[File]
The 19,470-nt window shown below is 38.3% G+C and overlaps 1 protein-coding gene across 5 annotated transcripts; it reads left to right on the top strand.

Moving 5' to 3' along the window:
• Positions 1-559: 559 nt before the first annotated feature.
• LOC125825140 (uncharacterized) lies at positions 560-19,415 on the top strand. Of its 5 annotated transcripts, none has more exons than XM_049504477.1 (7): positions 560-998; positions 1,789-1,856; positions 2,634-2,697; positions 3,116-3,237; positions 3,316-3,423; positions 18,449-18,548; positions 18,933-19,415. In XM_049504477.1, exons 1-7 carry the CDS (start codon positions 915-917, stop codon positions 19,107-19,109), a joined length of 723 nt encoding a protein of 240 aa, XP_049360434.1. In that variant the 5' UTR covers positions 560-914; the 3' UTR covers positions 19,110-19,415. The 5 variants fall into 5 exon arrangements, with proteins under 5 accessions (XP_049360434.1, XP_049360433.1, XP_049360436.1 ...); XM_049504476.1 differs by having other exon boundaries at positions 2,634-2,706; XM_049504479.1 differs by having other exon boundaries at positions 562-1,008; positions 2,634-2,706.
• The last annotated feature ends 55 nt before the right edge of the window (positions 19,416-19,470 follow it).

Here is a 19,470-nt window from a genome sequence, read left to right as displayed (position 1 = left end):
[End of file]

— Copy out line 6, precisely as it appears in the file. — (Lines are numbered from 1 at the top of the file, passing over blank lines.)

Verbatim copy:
Here is a 19,470-nt window from a genome sequence, read left to right as displayed (position 1 = left end):